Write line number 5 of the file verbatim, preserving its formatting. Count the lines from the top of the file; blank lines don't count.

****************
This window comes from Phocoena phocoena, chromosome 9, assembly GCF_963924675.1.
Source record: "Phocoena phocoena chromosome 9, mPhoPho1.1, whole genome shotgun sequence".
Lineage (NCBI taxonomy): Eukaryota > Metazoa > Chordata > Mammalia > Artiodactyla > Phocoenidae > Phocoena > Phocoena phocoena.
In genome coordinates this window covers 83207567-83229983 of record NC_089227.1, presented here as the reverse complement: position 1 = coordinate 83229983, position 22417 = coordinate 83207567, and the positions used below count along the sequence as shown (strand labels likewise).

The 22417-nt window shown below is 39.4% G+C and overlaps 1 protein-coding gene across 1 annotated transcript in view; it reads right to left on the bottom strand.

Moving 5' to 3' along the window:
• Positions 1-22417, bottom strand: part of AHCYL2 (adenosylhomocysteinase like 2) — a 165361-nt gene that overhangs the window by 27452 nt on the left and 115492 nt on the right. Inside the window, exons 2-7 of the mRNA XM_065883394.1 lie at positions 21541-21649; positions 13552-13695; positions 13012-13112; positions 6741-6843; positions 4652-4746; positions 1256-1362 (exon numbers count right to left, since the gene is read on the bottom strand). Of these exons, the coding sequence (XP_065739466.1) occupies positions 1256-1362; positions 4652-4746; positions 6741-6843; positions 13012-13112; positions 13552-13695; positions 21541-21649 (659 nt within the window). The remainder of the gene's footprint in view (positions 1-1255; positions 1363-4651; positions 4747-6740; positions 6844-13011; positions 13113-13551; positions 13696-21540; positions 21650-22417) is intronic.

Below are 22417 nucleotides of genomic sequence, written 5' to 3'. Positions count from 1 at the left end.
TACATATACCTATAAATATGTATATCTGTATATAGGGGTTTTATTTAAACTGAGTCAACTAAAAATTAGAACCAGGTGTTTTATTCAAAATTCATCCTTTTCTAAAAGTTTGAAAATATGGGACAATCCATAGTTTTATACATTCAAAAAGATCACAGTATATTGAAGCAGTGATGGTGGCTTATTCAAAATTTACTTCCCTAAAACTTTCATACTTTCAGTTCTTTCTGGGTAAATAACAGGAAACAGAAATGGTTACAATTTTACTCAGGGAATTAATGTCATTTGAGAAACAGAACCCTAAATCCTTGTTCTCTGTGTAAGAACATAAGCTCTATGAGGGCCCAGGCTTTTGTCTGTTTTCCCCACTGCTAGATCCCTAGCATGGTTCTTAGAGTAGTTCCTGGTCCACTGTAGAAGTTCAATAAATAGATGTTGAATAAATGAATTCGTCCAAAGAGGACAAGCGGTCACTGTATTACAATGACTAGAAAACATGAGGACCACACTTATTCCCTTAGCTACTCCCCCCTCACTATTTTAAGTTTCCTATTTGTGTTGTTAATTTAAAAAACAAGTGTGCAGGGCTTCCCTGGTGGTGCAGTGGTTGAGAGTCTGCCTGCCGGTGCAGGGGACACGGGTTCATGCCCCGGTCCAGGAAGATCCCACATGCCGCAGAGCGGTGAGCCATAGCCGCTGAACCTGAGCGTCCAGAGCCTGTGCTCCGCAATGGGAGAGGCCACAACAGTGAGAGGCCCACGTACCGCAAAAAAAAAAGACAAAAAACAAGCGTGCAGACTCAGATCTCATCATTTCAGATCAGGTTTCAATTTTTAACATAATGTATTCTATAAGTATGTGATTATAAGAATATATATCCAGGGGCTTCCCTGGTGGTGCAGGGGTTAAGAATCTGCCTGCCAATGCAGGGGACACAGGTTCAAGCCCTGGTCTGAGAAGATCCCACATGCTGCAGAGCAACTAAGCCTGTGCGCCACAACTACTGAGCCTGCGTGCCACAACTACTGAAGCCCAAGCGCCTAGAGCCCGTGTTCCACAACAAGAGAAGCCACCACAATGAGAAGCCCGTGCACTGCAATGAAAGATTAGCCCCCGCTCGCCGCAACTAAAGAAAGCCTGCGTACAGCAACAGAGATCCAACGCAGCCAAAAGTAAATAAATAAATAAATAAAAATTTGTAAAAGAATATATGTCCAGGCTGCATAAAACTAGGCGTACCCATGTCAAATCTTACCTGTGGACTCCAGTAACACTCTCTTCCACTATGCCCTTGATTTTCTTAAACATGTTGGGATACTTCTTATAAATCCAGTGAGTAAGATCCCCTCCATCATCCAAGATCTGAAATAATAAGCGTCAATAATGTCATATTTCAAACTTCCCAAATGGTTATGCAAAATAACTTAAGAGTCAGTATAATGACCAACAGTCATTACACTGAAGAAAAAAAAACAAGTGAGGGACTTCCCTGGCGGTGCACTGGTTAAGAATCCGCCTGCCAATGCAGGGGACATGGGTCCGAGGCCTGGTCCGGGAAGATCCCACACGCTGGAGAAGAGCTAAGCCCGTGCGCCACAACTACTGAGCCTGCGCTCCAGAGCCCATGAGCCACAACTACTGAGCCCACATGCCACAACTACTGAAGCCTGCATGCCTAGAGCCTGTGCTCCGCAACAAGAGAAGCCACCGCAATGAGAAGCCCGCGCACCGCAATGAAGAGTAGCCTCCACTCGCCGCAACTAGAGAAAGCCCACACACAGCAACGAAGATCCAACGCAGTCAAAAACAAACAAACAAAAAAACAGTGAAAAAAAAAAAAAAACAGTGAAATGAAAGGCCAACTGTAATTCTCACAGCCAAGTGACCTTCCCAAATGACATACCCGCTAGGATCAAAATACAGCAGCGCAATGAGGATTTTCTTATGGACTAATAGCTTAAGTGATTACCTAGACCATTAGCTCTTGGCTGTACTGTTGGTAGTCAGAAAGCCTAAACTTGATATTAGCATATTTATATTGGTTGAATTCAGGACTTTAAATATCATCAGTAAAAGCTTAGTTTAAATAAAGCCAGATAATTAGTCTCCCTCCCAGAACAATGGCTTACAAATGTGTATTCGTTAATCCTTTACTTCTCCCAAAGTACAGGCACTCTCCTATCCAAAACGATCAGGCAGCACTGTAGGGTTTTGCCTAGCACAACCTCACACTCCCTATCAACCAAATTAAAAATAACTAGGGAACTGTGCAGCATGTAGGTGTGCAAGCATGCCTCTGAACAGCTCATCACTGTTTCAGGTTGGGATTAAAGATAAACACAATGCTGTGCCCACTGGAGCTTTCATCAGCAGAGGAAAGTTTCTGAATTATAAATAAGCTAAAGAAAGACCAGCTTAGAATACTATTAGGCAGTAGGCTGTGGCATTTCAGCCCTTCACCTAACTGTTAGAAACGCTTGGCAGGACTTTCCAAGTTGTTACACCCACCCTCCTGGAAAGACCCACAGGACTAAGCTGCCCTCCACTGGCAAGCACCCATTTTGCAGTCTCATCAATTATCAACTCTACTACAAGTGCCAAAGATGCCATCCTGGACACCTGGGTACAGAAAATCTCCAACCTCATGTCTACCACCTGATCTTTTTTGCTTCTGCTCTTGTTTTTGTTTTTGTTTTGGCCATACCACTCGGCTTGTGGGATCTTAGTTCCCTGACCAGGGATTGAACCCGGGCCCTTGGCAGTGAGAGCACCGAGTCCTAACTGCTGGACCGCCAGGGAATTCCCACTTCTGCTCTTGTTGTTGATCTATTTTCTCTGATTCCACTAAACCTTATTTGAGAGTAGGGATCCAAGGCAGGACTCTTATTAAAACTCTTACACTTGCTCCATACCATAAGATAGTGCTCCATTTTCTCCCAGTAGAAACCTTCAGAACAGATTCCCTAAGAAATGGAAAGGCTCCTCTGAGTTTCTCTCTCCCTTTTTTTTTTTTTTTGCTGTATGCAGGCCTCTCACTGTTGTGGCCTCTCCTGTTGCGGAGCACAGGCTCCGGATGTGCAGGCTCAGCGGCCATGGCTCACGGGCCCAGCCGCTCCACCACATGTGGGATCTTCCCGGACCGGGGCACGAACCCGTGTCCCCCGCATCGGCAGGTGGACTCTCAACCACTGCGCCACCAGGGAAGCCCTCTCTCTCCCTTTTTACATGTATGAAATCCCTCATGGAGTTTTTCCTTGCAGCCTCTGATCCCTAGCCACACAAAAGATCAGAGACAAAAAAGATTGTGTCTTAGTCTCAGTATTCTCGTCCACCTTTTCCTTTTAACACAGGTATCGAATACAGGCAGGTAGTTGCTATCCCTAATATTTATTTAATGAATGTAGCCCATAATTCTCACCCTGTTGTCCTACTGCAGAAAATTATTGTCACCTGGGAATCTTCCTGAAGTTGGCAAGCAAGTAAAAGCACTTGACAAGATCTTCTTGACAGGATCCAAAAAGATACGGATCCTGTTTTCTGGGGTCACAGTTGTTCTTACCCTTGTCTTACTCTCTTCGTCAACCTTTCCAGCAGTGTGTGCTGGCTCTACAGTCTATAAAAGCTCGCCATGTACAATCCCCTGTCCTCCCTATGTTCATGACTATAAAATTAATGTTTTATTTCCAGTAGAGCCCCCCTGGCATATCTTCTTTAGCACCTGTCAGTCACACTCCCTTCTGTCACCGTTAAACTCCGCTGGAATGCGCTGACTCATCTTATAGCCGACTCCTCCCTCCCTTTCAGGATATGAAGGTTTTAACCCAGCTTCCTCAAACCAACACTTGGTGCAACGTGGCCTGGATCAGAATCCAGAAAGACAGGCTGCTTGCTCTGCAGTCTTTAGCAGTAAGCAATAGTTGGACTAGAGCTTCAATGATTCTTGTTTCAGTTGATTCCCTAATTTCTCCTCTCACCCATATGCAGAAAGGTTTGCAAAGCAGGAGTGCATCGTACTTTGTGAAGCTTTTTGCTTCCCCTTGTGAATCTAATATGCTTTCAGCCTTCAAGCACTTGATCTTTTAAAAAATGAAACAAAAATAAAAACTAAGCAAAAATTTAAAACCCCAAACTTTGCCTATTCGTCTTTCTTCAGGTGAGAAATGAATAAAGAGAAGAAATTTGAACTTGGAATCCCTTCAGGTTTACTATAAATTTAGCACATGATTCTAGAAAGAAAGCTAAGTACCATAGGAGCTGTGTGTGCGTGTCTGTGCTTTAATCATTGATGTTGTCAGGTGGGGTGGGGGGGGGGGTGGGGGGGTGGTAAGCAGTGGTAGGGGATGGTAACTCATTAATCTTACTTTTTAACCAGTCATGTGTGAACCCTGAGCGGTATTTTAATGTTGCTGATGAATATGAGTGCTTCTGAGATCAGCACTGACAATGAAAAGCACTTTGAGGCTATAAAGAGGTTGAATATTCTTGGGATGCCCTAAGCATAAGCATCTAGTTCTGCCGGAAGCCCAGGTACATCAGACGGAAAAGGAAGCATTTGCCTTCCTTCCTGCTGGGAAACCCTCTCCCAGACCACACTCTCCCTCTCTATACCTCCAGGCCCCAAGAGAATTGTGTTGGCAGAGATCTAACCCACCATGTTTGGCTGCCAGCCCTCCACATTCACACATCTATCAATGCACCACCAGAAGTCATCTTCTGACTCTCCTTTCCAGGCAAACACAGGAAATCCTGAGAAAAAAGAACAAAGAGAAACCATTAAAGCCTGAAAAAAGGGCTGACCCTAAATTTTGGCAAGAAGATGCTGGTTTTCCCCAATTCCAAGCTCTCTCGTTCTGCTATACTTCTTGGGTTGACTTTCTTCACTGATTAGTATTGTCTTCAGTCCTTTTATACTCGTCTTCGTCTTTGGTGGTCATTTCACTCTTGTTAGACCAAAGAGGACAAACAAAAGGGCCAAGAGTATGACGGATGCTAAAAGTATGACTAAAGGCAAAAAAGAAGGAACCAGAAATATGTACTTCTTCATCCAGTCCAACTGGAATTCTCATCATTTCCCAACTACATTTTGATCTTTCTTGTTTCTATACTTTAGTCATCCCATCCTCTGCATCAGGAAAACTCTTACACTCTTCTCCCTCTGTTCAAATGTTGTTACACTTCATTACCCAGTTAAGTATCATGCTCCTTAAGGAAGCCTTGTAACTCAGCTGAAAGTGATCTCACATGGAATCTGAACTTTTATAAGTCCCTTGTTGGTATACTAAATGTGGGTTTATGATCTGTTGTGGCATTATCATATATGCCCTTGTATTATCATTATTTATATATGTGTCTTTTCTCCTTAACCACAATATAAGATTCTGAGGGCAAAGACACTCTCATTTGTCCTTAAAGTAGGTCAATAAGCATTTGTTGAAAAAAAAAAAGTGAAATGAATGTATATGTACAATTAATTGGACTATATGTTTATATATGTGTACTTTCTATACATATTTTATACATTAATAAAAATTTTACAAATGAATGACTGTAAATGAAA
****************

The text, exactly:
The 22417-nt window shown below is 39.4% G+C and overlaps 1 protein-coding gene across 1 annotated transcript in view; it reads right to left on the bottom strand.